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    1820 Capped Bust Quarter, PR64, B-4
    Only Known Proof of This Variety
    Ex: Earle / Norweb

    1820 25C Browning 4, Small 0 PR64 PCGS Secure. CAC. Ex: Norweb. Before the Mint began their program of commercial proof offerings in 1858, no records were kept of how many proof coins were made during any particular year. In the early days, before about 1840, proofs were struck whenever some government official, such as the Secretary of State, requested specimen coins for diplomatic presentations, or when well-connected collectors, like Robert Gilmore, Jr., made special arrangements to procure the coins for their collections. As we understand the process today, when the Mint received these orders, the workmen polished a business-strike die, perhaps polished specially selected planchets, and struck the desired coins on the screw press normally used to produce medals. Thus, if the Mint received requests for proofs at different times during the year, they were struck from whatever dies were on hand at the time, resulting in several different die varieties of proof coins of the same date and denomination. This is the case for the extremely rare proof quarters of 1820.

    Only four examples of the 1820 Capped Bust proof quarter are known today, representing three different die varieties. The coin offered here is an example of the B-4 variety, with a small 0 in the date and small obverse stars. The same reverse die was used on the 1821 B-1 and B-3 varieties, and die state evidence suggests the B-4 business-strike coins were actually struck in 1821, after these other two emissions. This single proof example may have been struck in 1821 as well, if no suitable 1821-dated dies were available.

    The present coin possesses an unbroken pedigree over the last century, at one time being a highlight of such celebrated gatherings known as the George Earle Collection and the famous collection of Ambassador and Mrs. R. Henry Norweb. In the Norweb Collection, this coin was accompanied by a remarkable specimen of the 1820 B-2 variety that Walter Breen believed was a one-sided proof, but that coin has now been certified as an MS64 business-strike by NGC. Breen also thought the present coin might be a one-sided proof because of some frosty luster on the reverse, but PCGS has determined this coin is definitely a proof striking.

    This coin exhibits a stunning play of colors, with vivid shades of iridescent champagne-gold, cerulean-blue, and lavender patina blanketing the pleasing surfaces of both sides. The fields display areas of bright reflectivity under the toning. Some evidence of die rust can be seen in the obverse field near star 3, and on the reverse near the lowest leaves, adding credence to the idea that the coin was struck in 1821. The devices are sharply detailed throughout, adding to the incredible visual appeal. This combination of extreme rarity, high technical grade, and spectacular aesthetic appeal, with great historic interest and an extensive pedigree, makes this coin one of the most impressive offerings of the current sale. Population (all varieties): 1 in 64, 2 finer (5/17).

    Roster of 1820 Proof Quarters
    1. PR66 PCGS. B-1. Long Beach Signature (Heritage, 9/2005), lot 2639, which realized $218,500 (as PR67 NGC); D. Brent Pogue Collection, Part I (Stack's/Bowers, 5/2015), lot 1061, which realized $188,000.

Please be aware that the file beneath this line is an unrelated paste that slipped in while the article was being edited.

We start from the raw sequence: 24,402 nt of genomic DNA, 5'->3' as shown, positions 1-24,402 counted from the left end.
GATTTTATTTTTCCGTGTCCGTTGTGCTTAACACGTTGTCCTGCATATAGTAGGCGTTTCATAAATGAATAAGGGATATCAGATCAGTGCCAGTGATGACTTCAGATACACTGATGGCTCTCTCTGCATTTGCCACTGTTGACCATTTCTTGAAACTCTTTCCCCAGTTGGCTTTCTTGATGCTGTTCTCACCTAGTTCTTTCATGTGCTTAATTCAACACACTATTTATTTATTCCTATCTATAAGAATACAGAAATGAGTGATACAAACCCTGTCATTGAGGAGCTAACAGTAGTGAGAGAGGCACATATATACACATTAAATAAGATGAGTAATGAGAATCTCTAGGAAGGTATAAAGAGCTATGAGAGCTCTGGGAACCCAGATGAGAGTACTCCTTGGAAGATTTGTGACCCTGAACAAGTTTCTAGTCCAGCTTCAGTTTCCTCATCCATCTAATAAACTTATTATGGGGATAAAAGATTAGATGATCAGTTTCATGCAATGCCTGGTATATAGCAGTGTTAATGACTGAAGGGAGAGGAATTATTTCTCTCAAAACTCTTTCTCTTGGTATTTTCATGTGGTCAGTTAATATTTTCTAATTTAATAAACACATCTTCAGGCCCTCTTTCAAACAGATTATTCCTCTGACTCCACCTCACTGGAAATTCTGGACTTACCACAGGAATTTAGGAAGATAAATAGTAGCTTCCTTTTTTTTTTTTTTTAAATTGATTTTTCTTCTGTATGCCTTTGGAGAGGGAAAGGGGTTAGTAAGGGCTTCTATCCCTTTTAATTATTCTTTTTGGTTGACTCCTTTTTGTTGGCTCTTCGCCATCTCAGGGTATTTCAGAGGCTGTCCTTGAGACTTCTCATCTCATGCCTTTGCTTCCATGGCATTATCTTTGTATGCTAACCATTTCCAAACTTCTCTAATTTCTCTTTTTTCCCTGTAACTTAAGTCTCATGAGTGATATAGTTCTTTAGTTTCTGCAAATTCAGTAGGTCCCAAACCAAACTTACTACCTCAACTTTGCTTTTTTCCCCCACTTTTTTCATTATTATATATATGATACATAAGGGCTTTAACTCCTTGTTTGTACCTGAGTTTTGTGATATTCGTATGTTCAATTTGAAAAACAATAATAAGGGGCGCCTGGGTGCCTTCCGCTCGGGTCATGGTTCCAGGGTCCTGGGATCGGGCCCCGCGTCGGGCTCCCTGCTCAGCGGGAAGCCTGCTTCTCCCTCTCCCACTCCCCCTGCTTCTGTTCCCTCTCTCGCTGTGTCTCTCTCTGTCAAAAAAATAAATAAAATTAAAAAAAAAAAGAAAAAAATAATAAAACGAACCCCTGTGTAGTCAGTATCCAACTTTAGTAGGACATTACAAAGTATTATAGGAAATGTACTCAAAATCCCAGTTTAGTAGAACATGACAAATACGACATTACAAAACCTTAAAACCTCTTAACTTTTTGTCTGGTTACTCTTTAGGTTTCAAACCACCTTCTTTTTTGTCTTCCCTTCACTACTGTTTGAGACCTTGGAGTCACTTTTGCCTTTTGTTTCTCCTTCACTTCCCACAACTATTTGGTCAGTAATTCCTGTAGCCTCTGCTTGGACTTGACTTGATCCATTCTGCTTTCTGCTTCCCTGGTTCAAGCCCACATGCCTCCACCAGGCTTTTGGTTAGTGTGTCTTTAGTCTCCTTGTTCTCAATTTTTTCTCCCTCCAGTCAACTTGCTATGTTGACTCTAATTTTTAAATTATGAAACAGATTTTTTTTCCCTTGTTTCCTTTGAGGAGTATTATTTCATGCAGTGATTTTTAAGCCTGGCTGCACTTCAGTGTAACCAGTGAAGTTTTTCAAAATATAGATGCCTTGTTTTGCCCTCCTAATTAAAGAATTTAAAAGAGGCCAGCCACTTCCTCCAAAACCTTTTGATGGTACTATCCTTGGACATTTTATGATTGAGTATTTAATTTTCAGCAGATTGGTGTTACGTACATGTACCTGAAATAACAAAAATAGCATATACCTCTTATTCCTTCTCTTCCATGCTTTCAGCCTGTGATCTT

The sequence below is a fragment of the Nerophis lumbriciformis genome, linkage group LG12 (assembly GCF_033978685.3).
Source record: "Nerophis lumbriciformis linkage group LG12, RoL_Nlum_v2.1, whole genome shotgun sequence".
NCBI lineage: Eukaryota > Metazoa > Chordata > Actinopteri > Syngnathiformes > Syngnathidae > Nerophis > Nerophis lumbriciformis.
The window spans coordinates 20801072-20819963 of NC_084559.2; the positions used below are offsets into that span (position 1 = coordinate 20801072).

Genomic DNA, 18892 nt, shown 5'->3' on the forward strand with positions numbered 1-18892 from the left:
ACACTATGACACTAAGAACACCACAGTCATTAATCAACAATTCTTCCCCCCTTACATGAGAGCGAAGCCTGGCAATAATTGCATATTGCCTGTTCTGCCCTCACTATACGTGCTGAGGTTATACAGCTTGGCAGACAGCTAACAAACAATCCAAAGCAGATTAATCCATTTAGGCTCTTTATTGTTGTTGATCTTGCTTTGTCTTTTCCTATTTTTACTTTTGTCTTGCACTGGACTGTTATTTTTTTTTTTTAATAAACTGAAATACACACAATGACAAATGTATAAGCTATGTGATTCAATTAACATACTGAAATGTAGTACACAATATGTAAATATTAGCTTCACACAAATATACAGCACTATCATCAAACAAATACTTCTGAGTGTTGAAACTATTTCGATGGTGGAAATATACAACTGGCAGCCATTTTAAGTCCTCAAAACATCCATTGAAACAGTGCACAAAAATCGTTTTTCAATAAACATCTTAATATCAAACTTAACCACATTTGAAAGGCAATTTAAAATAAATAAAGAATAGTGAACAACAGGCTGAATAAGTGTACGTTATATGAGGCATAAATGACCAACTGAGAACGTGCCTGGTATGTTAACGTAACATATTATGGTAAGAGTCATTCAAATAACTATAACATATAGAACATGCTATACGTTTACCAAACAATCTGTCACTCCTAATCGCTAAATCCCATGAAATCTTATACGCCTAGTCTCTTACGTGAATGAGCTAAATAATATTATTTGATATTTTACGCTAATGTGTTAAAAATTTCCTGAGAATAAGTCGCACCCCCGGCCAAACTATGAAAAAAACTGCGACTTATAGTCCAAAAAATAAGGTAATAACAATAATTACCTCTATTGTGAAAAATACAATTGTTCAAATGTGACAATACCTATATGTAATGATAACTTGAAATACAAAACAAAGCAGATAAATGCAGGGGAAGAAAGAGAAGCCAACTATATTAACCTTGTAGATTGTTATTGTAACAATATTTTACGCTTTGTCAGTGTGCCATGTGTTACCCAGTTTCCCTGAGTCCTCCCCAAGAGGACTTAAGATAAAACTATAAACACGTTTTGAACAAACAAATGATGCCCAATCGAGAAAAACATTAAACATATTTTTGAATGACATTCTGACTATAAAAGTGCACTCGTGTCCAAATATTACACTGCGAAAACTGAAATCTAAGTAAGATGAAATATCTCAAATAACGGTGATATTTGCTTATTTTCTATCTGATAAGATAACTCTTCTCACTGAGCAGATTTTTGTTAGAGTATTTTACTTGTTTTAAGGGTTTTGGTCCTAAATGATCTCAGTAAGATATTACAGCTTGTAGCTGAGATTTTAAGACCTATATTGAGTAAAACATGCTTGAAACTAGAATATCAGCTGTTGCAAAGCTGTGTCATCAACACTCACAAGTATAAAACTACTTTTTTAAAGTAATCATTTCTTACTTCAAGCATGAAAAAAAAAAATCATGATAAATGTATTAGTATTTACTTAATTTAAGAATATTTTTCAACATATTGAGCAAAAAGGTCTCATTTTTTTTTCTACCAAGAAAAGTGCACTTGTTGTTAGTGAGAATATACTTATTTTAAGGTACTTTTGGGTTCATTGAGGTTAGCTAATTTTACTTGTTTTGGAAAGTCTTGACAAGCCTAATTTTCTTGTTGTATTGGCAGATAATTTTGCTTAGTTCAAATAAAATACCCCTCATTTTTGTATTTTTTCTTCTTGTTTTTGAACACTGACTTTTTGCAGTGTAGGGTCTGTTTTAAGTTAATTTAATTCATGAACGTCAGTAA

2. PR64 NGC. B-1. Auction '89 (Superior, 7/1989), lot 566; Long Beach Signature (Heritage, 5/2008), lot 306, realized $97,750.
    3. PR63 uncertified. B-2. National Numismatic Collection, Smithsonian Institution, formerly in the Mint Cabinet.
    4. PR64 PCGS. B-4. George Earle Collection (Henry Chapman, 6/1912), lot 3052; Hillyer C. Ryder; Wayte Raymond; Louis Eliasberg duplicates, (New Netherlands, 6/1957), lot 1146; Norweb Collection (Bowers and Merena, 3/1988), lot 1532; Auction '90 (Superior, 8/1990), lot 1069; Baltimore ANA (Heritage, 7/1993), lot 5246; Whitney P. Summerland Collection (Bowers and Merena, 3/1994), lot 1245; Pre-Long Beach Elite Auction (Superior, 9/2008), lot 180; Philadelphia Signature (Heritage, 8/2012), lot 5114; Regency Auction XIII (Legend, 9/2015), lot 117. The present coin.

    Additional Appearances:
    A. Brilliant Proof. B-1. Thomas Cleneay Collection (S.H.& H. Chapman, 12/1890), lot 1330.
    B. Brilliant Proof. B-1. Richard B. Winsor Collection (S.H.& H. Chapman, 12/1895), lot 592.
    C. Proof. B-1. George Earle Collection (Henry Chapman, 6/1912), lot 3051.
    D. Proof. B-1. A specimen displayed by Howard Newcomb at the 1914 ANS Exhibition.
    E. Proof. B-1. World's Greatest Collection (Numismatic Gallery, 3/1945), lot 69.
    Note: The B-2 specimen in the Anderson-Dupont, Norweb, and Goldberg's May 2003 sales has traditionally been called a one-sided proof, but it is now certified as MS64 NGC. This coin was also mistakenly identified as the Browning, Col. Green example in several references, but that coin was in the Eric P. Newman Collection, graded MS63.

    Coin Index Numbers: (Variety PCGS# 528377, Base PCGS# 5365)

    Weight: 6.74 grams

    Metal: 89.24% Silver, 10.76% Copper

    View Certification Details from PCGS

    Auction Info

    Auction Dates
    June, 2017
    8th-11th Thursday-Sunday
    Bids + Registered Phone Bidders: 28
    Lot Tracking Activity: N/A
    Page Views: 2,532

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    The marketing was exceptional from the photos to the ads in Civil War Times and North South Trader for the cross over people!!! I have had many emails from my Civil War collecting fraternity that saw these and I saw them at the national show in Nashville/Franklin in early December.
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